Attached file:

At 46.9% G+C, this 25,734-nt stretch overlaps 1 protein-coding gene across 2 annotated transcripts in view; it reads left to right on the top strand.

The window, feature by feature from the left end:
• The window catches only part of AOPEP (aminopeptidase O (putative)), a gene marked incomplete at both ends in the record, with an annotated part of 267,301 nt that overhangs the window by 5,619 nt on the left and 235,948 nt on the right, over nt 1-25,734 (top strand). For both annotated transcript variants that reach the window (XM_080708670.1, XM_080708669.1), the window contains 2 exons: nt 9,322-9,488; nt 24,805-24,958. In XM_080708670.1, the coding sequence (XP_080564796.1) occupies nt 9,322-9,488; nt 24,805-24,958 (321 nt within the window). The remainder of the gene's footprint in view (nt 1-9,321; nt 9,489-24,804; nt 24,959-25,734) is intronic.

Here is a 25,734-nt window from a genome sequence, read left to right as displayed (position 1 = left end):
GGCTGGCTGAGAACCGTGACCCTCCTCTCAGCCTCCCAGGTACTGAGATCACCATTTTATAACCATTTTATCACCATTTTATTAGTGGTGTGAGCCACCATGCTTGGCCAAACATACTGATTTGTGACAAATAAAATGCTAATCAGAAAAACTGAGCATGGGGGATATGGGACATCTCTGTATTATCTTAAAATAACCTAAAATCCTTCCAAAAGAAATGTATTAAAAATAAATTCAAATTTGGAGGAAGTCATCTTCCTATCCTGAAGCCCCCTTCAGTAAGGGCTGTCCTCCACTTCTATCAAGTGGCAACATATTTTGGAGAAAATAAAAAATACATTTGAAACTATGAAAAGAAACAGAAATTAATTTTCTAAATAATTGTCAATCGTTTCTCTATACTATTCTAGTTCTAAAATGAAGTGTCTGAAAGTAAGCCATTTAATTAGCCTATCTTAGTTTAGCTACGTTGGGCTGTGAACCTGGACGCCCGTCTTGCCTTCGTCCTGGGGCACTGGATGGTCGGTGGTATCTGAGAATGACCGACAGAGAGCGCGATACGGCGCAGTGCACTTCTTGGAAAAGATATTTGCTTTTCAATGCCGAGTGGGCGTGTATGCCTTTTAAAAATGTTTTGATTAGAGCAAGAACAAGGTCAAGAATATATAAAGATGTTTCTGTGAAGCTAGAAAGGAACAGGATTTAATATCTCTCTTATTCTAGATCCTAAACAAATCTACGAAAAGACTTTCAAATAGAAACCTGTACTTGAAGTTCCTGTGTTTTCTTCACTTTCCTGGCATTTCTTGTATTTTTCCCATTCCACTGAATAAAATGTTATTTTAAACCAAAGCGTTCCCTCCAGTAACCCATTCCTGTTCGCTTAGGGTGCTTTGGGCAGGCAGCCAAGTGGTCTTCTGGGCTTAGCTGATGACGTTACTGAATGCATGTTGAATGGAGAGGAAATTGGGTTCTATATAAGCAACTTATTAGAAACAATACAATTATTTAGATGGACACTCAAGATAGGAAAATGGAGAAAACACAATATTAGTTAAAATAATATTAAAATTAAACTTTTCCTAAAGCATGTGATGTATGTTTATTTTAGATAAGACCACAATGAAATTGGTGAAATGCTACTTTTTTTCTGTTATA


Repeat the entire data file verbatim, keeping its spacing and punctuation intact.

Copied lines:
At 46.9% G+C, this 25,734-nt stretch overlaps 1 protein-coding gene across 2 annotated transcripts in view; it reads left to right on the top strand.

The window, feature by feature from the left end:
• The window catches only part of AOPEP (aminopeptidase O (putative)), a gene marked incomplete at both ends in the record, with an annotated part of 267,301 nt that overhangs the window by 5,619 nt on the left and 235,948 nt on the right, over nt 1-25,734 (top strand). For both annotated transcript variants that reach the window (XM_080708670.1, XM_080708669.1), the window contains 2 exons: nt 9,322-9,488; nt 24,805-24,958. In XM_080708670.1, the coding sequence (XP_080564796.1) occupies nt 9,322-9,488; nt 24,805-24,958 (321 nt within the window). The remainder of the gene's footprint in view (nt 1-9,321; nt 9,489-24,804; nt 24,959-25,734) is intronic.

Here is a 25,734-nt window from a genome sequence, read left to right as displayed (position 1 = left end):
GGCTGGCTGAGAACCGTGACCCTCCTCTCAGCCTCCCAGGTACTGAGATCACCATTTTATAACCATTTTATCACCATTTTATTAGTGGTGTGAGCCACCATGCTTGGCCAAACATACTGATTTGTGACAAATAAAATGCTAATCAGAAAAACTGAGCATGGGGGATATGGGACATCTCTGTATTATCTTAAAATAACCTAAAATCCTTCCAAAAGAAATGTATTAAAAATAAATTCAAATTTGGAGGAAGTCATCTTCCTATCCTGAAGCCCCCTTCAGTAAGGGCTGTCCTCCACTTCTATCAAGTGGCAACATATTTTGGAGAAAATAAAAAATACATTTGAAACTATGAAAAGAAACAGAAATTAATTTTCTAAATAATTGTCAATCGTTTCTCTATACTATTCTAGTTCTAAAATGAAGTGTCTGAAAGTAAGCCATTTAATTAGCCTATCTTAGTTTAGCTACGTTGGGCTGTGAACCTGGACGCCCGTCTTGCCTTCGTCCTGGGGCACTGGATGGTCGGTGGTATCTGAGAATGACCGACAGAGAGCGCGATACGGCGCAGTGCACTTCTTGGAAAAGATATTTGCTTTTCAATGCCGAGTGGGCGTGTATGCCTTTTAAAAATGTTTTGATTAGAGCAAGAACAAGGTCAAGAATATATAAAGATGTTTCTGTGAAGCTAGAAAGGAACAGGATTTAATATCTCTCTTATTCTAGATCCTAAACAAATCTACGAAAAGACTTTCAAATAGAAACCTGTACTTGAAGTTCCTGTGTTTTCTTCACTTTCCTGGCATTTCTTGTATTTTTCCCATTCCACTGAATAAAATGTTATTTTAAACCAAAGCGTTCCCTCCAGTAACCCATTCCTGTTCGCTTAGGGTGCTTTGGGCAGGCAGCCAAGTGGTCTTCTGGGCTTAGCTGATGACGTTACTGAATGCATGTTGAATGGAGAGGAAATTGGGTTCTATATAAGCAACTTATTAGAAACAATACAATTATTTAGATGGACACTCAAGATAGGAAAATGGAGAAAACACAATATTAGTTAAAATAATATTAAAATTAAACTTTTCCTAAAGCATGTGATGTATGTTTATTTTAGATAAGACCACAATGAAATTGGTGAAATGCTACTTTTTTTCTGTTATA